Another variation of an Eleven Madison Park offering, one I call the “Tuna Sandwich” hors d’oeuvre. In the EMP cookbook there is an hors d’oeuvre comprised of a “tuna coin” sandwiched between two rounds of fennel. Like these galettes, it is a very striking presentation that caught my eye immediately. The EMP version has the tuna brushed with lemon oil and the fennel garnished with pollen.
My simple variation uses lightly pickled daikon rounds as the “bread” in this sandwich. The tuna is brushed with sesame oil. Each piece is garnished with cilantro, serrano, and cilantro blossoms.
I’m curious to know how stable the EMP version is. I found that a small amount of oil or mayonnaise helped the … Continue reading.
There are a few small preparations in the Eleven Madison Park cookbook that use a microwave to desiccate ingredients. The simplest of these is the “Olive Powder” in the Couscous Salad.
In a nutshell: line a microwave-safe plate with plastic wrap, finely chop some pitted black olives, spread them over the plastic and microwave until dry and crispy. The recipe in the book says two minutes is enough. Even for the small amount I did it took closer to four. Maybe mine weren’t chopped as fine as theirs.
The result is an attractive, jet-black olive crumble that tastes like, well… olives.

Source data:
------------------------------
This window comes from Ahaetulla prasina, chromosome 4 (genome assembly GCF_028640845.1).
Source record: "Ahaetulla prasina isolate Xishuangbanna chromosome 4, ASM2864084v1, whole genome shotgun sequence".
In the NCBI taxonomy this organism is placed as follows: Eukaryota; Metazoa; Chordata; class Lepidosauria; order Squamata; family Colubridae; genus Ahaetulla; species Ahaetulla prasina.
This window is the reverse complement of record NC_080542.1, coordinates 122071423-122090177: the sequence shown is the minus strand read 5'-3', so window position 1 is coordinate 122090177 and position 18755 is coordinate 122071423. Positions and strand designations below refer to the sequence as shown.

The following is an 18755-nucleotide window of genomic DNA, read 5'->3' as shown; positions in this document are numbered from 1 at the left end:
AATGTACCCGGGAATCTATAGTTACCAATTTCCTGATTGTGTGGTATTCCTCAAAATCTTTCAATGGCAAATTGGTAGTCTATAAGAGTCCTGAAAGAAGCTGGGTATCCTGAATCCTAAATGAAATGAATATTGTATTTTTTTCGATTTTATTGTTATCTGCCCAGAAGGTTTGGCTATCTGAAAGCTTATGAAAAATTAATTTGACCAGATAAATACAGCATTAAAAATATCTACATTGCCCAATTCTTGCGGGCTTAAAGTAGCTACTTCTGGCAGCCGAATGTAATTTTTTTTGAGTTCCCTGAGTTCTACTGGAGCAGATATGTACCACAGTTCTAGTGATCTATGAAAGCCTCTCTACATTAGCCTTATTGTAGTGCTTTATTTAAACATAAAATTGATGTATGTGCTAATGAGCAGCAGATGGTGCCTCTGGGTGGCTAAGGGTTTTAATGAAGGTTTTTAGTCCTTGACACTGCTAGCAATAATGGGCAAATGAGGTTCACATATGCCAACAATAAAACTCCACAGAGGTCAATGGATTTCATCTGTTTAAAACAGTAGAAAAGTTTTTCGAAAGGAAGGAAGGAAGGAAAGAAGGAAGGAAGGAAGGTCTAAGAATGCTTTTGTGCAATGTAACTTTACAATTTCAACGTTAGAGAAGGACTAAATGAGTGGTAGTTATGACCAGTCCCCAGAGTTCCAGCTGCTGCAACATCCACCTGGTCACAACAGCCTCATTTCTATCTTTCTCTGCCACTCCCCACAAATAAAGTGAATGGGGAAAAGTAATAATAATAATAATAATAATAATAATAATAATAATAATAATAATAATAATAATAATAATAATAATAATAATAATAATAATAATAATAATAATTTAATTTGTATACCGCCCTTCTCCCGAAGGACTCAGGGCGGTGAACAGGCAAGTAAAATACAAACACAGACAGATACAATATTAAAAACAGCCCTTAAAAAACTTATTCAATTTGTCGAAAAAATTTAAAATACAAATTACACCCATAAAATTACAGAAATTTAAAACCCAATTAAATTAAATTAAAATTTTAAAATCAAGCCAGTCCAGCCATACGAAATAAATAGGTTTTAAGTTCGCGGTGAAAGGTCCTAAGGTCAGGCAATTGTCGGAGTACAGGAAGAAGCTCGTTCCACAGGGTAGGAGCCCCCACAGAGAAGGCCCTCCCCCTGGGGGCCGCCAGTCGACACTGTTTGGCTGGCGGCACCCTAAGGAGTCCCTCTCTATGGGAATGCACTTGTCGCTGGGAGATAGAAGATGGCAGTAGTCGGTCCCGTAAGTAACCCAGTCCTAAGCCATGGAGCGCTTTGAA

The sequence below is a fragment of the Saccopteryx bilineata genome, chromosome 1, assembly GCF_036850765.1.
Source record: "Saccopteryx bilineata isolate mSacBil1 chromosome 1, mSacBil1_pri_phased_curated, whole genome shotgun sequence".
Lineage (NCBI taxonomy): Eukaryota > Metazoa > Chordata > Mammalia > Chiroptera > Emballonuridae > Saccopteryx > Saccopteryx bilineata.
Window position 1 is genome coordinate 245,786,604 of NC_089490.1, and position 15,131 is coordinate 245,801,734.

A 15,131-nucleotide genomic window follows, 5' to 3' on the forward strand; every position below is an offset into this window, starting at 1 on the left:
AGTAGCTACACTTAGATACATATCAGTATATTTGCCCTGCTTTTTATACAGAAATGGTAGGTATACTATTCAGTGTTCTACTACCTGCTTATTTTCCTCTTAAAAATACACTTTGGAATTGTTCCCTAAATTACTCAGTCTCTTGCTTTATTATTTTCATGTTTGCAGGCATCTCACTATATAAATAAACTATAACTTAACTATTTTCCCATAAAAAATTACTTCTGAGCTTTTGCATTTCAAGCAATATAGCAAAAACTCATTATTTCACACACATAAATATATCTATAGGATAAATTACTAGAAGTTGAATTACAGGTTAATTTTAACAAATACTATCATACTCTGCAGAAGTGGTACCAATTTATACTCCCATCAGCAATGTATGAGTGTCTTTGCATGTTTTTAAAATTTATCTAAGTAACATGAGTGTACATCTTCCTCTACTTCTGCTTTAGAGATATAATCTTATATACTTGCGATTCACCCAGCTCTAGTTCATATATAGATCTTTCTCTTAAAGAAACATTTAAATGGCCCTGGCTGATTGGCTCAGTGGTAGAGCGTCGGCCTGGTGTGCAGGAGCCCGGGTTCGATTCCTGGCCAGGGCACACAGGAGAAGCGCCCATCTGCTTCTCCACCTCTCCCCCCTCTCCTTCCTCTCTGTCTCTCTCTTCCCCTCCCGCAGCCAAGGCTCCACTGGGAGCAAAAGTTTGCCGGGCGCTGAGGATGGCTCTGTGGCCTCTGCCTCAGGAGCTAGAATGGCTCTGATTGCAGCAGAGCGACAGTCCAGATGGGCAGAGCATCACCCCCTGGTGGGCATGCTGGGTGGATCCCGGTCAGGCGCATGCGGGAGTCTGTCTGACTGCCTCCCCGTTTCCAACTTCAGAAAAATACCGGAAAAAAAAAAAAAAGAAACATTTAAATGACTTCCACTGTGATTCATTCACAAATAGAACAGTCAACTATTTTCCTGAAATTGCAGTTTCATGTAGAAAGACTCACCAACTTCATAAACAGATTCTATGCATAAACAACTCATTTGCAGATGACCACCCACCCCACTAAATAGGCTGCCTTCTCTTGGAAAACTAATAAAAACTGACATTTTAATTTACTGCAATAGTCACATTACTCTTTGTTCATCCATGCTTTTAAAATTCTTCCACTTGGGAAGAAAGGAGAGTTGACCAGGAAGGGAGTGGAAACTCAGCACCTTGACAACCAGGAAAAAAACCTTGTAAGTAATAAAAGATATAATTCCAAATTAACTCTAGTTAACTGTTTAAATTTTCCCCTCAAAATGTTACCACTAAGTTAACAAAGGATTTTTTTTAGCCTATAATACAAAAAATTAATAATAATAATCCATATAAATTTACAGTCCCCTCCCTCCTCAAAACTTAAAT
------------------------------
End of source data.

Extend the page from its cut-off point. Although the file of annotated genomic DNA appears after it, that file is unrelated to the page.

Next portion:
While this olive powder is okay, it’s interesting to think of this as a generalized technique for desiccating. Caper … Continue reading.
I’m on the fence about this one. The Eleven Madison Park cookbook contains a few vegetable preparations variously called “caviar” and “couscous”. They are uniformly tiny pieces of vegetable that are seasoned and dressed. The consistency is achieved either by meticulous knifework, or in the case of veggies like broccoli, by paring off the very tips of the florets.
On the one hand, I appreciate the beauty, the display of fine knifework, and the using up of trim. Especially for broccoli, the “couscous technique” is an example of parsing or deconstruction that lets you appreciate a specific part of a specific vegetable.
On the other hand, it’s minced raw vegetables, and to employ the terms “caviar” and “couscous”, even with … Continue reading.